Pipeline and Sparky's are two Mount Shasta businesses who are taking advantage of the state's relaxed regulations.
Californians craving a drink while sheltering in place may soon be able to pick up a bottle from their favorite restaurant or nearby bar.
After Gov. Gavin Newsom’s ordered a statewide shut down of nonessential business operations to help stop the spread of the coronavirus, the state’s Department of Alcoholic Beverage Control relaxed multiple enforcement measures in hopes of creating some new ways for establishments to serve customers and keep their businesses afloat.
That includes allowing licensees to sell alcohol as a to-go order.
John Carr, the spokesman for ABC, said the department wanted to relax regulations to support the alcoholic beverage industry at a time when many businesses are struggling. They've heard from licensees who are concerned about how to stay in business if they don't serve food and are deemed nonessential.
"We listened to their concerns and said 'Let's work on some regulatory relief where we can relax some the regulations to serve customers,'" he said.
Business closures and limited gatherings to slow the spread of the coronavirus comes at a particularly rough time for new businesses.
Kevin Flynn, who opened Pipeline Craft Taps and Kitchen just months ago in Mount Shasta, said he is trying to “limit the carnage” to his budding business’ bottom line.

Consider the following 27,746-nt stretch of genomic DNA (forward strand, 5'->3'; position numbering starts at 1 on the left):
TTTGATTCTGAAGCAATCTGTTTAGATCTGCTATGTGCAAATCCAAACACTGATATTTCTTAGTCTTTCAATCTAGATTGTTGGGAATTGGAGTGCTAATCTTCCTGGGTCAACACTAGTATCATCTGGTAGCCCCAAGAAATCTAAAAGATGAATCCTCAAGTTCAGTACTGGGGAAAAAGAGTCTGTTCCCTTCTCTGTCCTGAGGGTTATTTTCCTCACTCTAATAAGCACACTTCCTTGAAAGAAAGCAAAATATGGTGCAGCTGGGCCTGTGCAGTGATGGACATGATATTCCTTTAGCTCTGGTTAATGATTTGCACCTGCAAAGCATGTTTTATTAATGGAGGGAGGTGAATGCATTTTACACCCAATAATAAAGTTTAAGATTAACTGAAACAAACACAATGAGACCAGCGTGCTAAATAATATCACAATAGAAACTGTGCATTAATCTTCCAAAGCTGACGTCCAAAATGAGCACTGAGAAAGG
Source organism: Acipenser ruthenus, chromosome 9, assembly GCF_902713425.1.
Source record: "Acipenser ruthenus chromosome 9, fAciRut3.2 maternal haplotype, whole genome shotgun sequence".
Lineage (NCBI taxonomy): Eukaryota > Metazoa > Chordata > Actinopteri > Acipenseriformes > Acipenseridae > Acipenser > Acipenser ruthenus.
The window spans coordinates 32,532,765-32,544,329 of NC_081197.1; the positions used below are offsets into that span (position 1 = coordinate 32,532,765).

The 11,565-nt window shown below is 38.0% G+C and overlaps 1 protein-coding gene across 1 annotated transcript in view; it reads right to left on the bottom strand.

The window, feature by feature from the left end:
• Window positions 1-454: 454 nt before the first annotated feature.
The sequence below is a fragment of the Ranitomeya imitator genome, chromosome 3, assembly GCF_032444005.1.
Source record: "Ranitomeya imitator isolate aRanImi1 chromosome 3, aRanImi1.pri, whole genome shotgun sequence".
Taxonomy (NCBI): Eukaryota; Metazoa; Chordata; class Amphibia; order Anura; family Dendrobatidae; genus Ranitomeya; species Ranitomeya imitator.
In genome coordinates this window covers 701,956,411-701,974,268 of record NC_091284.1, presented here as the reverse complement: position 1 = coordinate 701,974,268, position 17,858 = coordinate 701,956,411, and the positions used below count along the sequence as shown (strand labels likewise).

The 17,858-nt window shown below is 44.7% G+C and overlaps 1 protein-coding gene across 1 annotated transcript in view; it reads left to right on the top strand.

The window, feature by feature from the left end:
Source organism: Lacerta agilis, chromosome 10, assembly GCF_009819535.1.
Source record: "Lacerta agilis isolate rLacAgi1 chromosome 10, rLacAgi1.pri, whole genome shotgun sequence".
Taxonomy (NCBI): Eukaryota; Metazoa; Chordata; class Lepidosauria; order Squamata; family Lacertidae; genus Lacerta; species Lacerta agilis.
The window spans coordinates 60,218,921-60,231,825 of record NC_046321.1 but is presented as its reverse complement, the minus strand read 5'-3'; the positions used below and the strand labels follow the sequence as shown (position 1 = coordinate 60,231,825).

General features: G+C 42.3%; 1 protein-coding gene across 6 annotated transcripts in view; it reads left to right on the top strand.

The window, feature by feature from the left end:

He and his staff scrambled to implement a quick and easy online ordering platform to minimize contact between his employees and customers and practice social distancing. And thanks to the ABC’s relaxed restrictions, Flynn is now offering customers the option to bring in a growler to get a beer on tap to go.
Sparky’s Landing, which opened a few months before Pipeline and right next door, is also working on a delivery service, aiming to begin next week.
“We will be limiting our menu to aizza, pastas and burgers,” and, now, beer and wine.
Bars that typically sell drinks to consume on the premises will be allowed to sell products that are in pre-packaged containers to-go – such as bottles of beer or wine, according to the notice. But patrons can't stay at the bar under the current shelter-in-place order; the drinks can only be picked up.
Additionally, establishments that already sell alcohol can deliver their products, such as a wine bar that sells bottles.
In addition to selling pre-packaged containers, restaurants that have a license to sell alcohol can also sell or deliver single servings of beer, wine or pre-made cocktails if they’re packaged with a secure lid, according to the notice. That means a cup without sipping holes or straws.
Additionally, to-go orders of alcohol also have to be kept in the trunk of a car when being transported, the ABC says.
During this time of rapidly changing rules and guidance, people may want to call or check the social media feeds of restaurants to determine what they can order. While many restaurants are offering take-out or delivery some have shut down altogether, and different types of licensees will have varying rules to follow.
ABC is working on a Q-and-A document to help guide licensees during this time. California has about 93,000 establishments licensed to sell alcohol, Carr said.
In addition to the sales change, ABC has also suspended enforcement of a few other rules in an attempt to make it easier for bars to stay afloat. Establishments will be allowed to:
• Serve take-out sales to a vehicle or through a drive-up window
• Sell to other retailers
• Make returns of alcoholic beverage products to manufacturers or wholesalers
California has about 1.8 million people who work in the restaurant industry or about 11% of the state's workforce, so creating ways for them to stay afloat during these unprecendented times is important for the economy.